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Plenty to celebrate as Samoa marks second anniversary

Plenty to celebrate as Samoa marks second anniversary

Plenty to celebrate as Samoa marks second anniversary

Food, fun, fellowship and friends – Samoa's Apia Corps youth (from left) Aitu Fesuiai, Larafina Tanielu-Stowers, Antonia Tiatia, Helen Tanielu and Viki Kisila enjoy the thanksgiving lunch to celebrate the corps’ second birthday.

By Darryl Whitecross

The focus of The Salvation Army’s work is in the capital Apia, located on the smaller island of Samoa.

Two years ago, The Salvation Army was without a presence in the South Pacific island nation of Samoa – no corps, no community ministries, no addiction recovery services – so a team of three officers was sent there to plant the yellow, red and blue flag.

The team consisted of Lieutenant-Colonels Rod and Jenny Carey and Major Miriama Simanu, officers of New Zealand, Fiji, Tonga and Samoa Territory. Their subsequent memorandum to International Headquarters in February this year on the work so far was glowing.

“Looking back since the official opening, there is much to give praise to God for,” the memorandum stated. “Having given birth to the vision and commencement of the ministry, the Lord has been faithful to his promise and poured out his blessing and favour in amazing ways. The work continues to grow and develop with thousands of people being helped, healed and made whole through the threefold mission of caring, transforming and reforming through God’s power.”

Rod said all this had been achieved despite the country having faced two state of emergencies – a measles epidemic and the COVID-19 pandemic.

Agalelei Fa’avae, Fa’apale Kisila and Fa’auma Faimanu cut a cake to mark the second anniversary of the work of The Salvation Army in Samoa.

During the service to celebrate the second year of ministry for Apia Corps, which is based in Moto’otua in the Samoan capital, 15 people were enrolled – Miriama enrolled seven young people as junior soldiers and Rod and Jenny enrolled five people as senior soldiers and three as adherents. More than 110 attended the celebration service.

Rod, whose message focused on Jesus’ parable of the sower, told the congregation, “The seeds of the Gospel have fallen on good soil in Samoa. The Salvation Army’s mission has resulted in a large return on the initial planting team of three.”

Following the service, a fellowship lunch was served, which included the traditional “size two pig” and birthday cake.

Rod said people were enthusiastic about belonging to the Army. He said that about 75 people regularly attended Sunday morning worship services and “first-time seekers and re-dedications” were regular features of the meetings.

Soldiership classes were regularly held – the most recent in July – and more than 30 children were on the Young People’s roll. “Several young people have expressed interest in becoming Salvation Army officers,” Rod said.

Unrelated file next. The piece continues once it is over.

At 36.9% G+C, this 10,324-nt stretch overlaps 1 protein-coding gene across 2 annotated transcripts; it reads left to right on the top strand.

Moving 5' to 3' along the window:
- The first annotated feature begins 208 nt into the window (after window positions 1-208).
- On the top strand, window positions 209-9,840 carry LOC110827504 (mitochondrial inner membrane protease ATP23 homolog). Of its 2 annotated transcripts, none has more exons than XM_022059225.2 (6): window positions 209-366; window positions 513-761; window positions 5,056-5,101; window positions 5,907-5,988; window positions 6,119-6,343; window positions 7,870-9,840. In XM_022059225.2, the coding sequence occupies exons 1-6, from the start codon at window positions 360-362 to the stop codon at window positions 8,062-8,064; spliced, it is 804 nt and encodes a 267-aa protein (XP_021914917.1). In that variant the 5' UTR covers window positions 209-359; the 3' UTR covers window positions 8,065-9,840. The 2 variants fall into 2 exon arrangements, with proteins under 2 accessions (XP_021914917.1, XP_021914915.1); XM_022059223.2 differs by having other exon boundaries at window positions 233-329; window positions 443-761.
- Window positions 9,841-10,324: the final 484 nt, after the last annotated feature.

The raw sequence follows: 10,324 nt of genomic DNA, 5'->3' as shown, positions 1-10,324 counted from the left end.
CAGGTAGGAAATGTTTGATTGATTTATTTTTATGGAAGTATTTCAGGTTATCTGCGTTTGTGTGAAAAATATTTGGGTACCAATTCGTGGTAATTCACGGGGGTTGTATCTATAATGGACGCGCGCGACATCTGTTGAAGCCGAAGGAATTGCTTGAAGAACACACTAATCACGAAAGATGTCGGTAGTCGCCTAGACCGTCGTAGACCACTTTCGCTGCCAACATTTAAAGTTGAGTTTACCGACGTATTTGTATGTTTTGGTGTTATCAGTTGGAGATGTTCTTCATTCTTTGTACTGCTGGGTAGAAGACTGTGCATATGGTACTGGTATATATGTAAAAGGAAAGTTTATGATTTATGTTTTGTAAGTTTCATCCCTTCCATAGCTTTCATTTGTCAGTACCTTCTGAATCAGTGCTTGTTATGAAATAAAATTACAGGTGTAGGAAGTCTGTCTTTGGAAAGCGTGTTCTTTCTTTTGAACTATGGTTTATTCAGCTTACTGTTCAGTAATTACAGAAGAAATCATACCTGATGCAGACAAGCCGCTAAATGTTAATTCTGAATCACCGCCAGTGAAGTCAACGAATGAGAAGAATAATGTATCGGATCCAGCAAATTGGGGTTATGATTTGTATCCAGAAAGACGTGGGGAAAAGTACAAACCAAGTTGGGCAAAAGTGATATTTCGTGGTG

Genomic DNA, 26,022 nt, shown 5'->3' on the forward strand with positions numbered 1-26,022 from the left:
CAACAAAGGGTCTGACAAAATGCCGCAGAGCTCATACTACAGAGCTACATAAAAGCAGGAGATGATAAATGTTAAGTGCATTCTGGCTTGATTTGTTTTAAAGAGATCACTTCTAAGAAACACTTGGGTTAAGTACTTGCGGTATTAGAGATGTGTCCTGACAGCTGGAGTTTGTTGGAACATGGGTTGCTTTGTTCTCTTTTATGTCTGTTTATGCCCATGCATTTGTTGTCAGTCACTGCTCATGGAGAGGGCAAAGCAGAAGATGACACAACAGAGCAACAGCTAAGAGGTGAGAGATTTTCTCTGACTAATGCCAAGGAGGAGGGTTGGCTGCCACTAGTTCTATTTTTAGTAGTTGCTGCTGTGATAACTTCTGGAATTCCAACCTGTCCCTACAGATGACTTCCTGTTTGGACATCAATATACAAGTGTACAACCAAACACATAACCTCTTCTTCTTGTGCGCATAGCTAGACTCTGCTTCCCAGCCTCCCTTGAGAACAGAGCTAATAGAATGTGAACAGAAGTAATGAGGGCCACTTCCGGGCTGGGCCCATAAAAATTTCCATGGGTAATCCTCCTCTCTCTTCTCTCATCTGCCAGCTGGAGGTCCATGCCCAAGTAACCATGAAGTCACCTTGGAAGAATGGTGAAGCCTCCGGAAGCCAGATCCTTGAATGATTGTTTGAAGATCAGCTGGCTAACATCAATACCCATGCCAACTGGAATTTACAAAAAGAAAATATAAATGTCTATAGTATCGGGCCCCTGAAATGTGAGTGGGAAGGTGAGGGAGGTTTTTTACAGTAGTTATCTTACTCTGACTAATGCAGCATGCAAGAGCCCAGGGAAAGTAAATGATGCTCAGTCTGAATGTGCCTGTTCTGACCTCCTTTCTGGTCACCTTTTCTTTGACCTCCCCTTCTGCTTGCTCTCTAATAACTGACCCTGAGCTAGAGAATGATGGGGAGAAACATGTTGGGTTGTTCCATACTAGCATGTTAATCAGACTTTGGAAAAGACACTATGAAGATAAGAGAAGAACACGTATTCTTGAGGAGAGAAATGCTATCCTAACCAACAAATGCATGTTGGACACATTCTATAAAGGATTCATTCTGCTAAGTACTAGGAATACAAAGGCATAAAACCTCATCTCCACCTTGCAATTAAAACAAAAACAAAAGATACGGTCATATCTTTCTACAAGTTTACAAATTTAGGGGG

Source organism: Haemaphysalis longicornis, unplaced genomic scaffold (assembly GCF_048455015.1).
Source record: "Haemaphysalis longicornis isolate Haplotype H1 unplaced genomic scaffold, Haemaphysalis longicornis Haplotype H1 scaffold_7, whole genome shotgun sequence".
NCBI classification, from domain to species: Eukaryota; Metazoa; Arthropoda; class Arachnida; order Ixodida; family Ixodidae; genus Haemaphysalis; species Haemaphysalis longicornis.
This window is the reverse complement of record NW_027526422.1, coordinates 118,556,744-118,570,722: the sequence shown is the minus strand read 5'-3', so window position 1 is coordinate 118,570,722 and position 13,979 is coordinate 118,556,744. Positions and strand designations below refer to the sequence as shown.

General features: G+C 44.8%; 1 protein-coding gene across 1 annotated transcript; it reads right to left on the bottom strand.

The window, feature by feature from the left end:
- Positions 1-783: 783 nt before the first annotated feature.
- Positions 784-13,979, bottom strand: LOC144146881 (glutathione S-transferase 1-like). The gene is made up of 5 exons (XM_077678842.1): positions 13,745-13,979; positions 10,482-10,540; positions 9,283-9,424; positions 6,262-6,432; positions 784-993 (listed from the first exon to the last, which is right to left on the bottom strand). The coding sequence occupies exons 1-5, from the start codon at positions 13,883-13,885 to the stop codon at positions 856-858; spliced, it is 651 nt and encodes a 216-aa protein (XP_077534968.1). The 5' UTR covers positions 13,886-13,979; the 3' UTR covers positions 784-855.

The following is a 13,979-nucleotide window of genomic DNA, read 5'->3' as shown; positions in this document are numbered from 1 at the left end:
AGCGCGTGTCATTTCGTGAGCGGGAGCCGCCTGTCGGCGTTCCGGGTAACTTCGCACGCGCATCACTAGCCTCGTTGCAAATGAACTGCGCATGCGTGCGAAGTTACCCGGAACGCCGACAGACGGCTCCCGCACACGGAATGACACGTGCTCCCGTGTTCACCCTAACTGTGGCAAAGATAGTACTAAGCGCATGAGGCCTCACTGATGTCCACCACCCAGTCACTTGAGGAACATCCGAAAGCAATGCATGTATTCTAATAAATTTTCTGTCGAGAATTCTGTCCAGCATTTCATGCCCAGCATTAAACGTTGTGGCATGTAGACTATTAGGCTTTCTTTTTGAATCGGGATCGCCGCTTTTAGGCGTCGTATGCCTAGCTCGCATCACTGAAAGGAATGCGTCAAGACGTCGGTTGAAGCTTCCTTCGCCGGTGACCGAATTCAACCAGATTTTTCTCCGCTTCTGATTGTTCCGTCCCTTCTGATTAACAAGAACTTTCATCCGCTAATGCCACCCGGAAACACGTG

There are plans to open an outpost in one of the large districts where an existing Salvation Army family lives. The decision on which district has not yet been made.

Rod said the Samoan government did not provide social services or benefits and there was widespread poverty in the country, so the Army provides welfare services such as food parcels, medical supplies, clothing and help with school fees and uniforms.

“People live communally and share living costs to get by,” he said. “Community ministries clients have started attended the corps and have made decisions to follow Christ.”

Proudly showing their Soldier’s Covenants after being enrolled as part of the anniversary celebrations (from left) So’onalote Seumanutafa, Sialafale Tavita, Teuila Faimanu, Theresa Mary Seumanutafa and Fa’auma Faimanu.

The Army’s addiction services is fully funded by New Zealand’s Ministry of Foreign Affairs and Trade New Zealand with the main substances of addiction being alcohol and marijuana.

Rod said when he first visited Samoa in 2017 to research the potential for launching the Army there, he and Jenny noticed a large stone monument carrying the words: ‘Fa’avae I Le Atua Samoa – Samoa is founded on God’, which is the inscription on the Samoa Coat of Arms.

“It is a constant reminder to every Samoan that God is first and foremost in the nation,” Rod said. “This motto is not only true for Samoa but it is especially true for the Salvation Army.

“From the original revelation and vision to God’s promise of miraculous provision, to the remarkable growth and development of the work, God has been at the heart and soul of all that has been achieved.

“Truly it can be said, ‘Fa’avae I Le Atua Samoa’ – Samoa and The Salvation Army’s work are founded on God.”

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